Any time a natural disaster happens, we gasp at the aftermath. No one wants to see downed trees, crumbling buildings, battered cars, and debris scattered through areas that were once neighborhoods full of contented residents. The end result is never a pretty site, and not only is it ugly to look at but it’s also dangerous to peruse.
Yet, as is human nature, so many people go back to the scene of a disaster to scour debris for their belongings. This will likely be the case after the wildfires that are burning in both Northern and Southern California.
But no matter how much one wants to find that treasured photo album, that favorite piece of furniture, or any other personal belonging, it should be made clear that those searchers may be getting more than they bargained far. They may wind up being exposed to asbestos.
Until approximately 1980, many building products in the U.S. contained asbestos. The naturally-occurring mineral was used due to its strength and its ability to conduct heat and resist fire.
It could be found in cement, insulation, tiles, siding, shingles, and a wealth of other materials contractors used to build a home or commercial building.
During a fire, building materials that contain asbestos will generally crack or “spall”. Spalling occurs when flakes of asbestos pop off due to excessive buildup of pressure inside the material.
Spalling can be abundant and these flakes can be deadly. It’s likely the aftermath will also result in larger pieces of burnt or unburnt asbestos left lying around where those involved in rescue and recovery can be exposed.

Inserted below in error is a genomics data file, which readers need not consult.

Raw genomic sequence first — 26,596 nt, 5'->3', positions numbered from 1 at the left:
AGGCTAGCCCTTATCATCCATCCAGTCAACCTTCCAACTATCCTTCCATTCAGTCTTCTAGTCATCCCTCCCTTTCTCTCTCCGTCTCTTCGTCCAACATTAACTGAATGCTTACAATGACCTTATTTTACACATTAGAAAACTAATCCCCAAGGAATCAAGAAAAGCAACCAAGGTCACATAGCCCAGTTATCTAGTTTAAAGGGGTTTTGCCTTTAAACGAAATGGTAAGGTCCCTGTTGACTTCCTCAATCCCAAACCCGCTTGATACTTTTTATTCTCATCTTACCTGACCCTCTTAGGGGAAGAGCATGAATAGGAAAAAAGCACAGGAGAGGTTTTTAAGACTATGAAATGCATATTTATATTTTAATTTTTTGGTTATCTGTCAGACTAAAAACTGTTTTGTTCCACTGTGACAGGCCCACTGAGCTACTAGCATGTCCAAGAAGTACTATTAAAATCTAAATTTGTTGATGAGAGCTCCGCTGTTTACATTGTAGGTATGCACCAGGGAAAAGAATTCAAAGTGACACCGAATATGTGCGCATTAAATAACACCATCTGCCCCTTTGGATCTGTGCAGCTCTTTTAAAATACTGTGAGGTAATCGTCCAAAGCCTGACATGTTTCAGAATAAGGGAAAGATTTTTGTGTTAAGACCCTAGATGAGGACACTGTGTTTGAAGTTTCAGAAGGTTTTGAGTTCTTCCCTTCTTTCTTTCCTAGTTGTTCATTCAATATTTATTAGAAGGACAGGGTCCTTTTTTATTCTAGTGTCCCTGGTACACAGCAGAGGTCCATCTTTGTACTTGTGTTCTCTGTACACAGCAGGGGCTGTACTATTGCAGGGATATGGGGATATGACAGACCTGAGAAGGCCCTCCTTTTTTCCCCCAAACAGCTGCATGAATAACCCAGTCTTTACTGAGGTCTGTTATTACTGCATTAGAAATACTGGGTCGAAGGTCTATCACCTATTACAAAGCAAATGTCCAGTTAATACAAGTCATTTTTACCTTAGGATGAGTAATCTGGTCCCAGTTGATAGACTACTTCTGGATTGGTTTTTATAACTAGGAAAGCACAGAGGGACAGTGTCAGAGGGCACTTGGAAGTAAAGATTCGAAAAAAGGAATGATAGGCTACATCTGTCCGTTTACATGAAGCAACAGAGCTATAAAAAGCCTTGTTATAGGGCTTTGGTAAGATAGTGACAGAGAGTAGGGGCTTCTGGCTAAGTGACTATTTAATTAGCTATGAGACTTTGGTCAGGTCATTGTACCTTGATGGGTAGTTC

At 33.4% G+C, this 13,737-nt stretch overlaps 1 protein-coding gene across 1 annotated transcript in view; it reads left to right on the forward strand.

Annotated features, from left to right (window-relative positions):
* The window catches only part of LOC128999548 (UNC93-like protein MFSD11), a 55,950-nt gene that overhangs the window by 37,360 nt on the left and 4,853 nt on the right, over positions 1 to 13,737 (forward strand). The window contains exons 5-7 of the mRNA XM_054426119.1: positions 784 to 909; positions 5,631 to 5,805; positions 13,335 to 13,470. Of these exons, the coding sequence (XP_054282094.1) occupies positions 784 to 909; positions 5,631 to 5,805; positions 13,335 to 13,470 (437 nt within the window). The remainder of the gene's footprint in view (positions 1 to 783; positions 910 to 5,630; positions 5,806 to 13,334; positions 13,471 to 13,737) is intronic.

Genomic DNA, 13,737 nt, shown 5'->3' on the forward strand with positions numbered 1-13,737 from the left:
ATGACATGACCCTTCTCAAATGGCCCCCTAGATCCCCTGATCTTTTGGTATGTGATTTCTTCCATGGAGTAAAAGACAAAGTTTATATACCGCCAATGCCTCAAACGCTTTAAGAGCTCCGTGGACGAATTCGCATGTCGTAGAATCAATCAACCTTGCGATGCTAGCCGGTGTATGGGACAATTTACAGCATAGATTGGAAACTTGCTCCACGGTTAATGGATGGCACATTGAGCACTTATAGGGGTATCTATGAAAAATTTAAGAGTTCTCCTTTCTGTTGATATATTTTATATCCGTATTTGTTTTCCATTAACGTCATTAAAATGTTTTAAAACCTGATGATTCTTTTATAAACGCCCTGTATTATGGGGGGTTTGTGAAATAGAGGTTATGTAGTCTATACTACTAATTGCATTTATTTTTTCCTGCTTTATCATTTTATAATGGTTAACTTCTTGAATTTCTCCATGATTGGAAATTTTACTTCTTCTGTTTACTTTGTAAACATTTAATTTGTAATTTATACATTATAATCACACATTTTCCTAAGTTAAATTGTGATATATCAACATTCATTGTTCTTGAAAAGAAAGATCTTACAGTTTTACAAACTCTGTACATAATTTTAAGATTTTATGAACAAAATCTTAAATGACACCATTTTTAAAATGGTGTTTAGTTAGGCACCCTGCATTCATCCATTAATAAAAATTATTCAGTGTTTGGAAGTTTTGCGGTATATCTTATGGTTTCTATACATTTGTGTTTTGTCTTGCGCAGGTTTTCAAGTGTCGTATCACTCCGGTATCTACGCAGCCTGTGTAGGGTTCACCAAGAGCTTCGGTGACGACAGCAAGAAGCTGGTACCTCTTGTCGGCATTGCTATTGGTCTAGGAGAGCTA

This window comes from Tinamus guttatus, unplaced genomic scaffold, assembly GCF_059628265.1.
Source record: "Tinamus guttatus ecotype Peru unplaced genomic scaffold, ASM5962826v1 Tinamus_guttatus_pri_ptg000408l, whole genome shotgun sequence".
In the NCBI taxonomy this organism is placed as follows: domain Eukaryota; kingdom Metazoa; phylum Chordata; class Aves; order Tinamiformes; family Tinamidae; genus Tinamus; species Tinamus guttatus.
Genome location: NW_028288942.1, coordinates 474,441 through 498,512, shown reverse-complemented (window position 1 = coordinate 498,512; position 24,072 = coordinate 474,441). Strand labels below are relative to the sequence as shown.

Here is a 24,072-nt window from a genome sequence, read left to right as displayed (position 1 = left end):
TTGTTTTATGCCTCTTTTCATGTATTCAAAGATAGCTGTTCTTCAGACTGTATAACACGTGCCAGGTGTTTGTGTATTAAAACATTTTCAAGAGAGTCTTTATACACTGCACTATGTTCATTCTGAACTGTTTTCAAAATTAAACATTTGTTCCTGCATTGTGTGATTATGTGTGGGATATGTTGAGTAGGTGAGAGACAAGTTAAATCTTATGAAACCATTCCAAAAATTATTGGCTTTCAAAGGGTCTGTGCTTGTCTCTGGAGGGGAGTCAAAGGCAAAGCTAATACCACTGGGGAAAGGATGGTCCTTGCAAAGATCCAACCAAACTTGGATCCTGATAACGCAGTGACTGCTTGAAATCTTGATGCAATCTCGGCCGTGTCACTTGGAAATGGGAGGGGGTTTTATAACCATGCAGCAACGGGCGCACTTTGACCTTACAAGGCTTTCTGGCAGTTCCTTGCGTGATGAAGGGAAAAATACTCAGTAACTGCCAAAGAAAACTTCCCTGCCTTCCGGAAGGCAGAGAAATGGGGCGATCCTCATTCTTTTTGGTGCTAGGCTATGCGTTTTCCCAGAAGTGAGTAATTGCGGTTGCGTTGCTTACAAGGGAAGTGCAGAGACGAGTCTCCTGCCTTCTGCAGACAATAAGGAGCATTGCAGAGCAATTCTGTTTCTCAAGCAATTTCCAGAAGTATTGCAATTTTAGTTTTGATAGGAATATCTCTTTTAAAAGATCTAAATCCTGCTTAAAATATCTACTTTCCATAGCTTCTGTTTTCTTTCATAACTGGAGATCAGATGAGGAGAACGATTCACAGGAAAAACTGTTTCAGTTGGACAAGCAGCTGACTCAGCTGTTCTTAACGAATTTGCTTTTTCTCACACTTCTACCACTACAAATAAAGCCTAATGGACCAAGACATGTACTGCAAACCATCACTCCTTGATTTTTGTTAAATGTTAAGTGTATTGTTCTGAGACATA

Add to the mix some high winds and you’ll see asbestos dust and materials strewn far and wide.
In most cases, it will likely be the responsibility of the homeowner to clean up all debris, including asbestos-containing debris. Hence, if a homeowner knows or expects there was asbestos in his/her home prior to the fire, they should employ a licensed asbestos inspector to comb the premises and identify the debris. Then it can be removed safely and by those who truly know how to handle the toxic material.
The Santa Barbara County Air Pollution Control District reminds homeowners everywhere that after a fire or other natural disaster they should do the following.
Avoid mixing of suspected asbestos-containing materials with other debris.
Where asbestos-containing materials are suspected to be mixed with debris, ALL debris is assumed to be contaminated and should be adequately wetted, double-bagged in thick plastic sheeting, recorded on a manifest and disposed of as asbestos-containing waste.
A survey by a certified asbestos consultant and/or site technician may be conducted to separate asbestos materials from other debris in order to reduce the amount of debris that needs to be disposed of as asbestos-containing waste, or to clear a site as non-hazardous.
The ONLY accepted test for bulk suspected asbestos-containing materials is Polarized Light Microscopy; testing is typically done to prove that there is NOT asbestos in the material.
Adequate wetting is required for removal and demolition for all asbestos-containing material.
For wetting small areas, use a spray dispenser. For larger areas, use a water hose with a nozzle for a fine, low-pressure spray or mist. When available, use water mixed with a wetting agent or surfactant.
Wetting down vehicles prior to leaving the property is advised. Respiratory protection and suitable Tyvek-style clothing is advised during inspection of dry burn sites.
Decontamination of the clothing and breathing apparatus is advised at the end of the inspection. Disposable Tyvek suits should be disposed of as hazardous waste.
Where asbestos-containing materials are known or assumed to be present, the debris should be stabilized by wetting and covered with plastic sheeting until it is scheduled to be removed. Wind-blown dry materials will release hazardous asbestos fibers.
Asbestos-containing materials must be disposed of at a landfill approved to receive asbestos.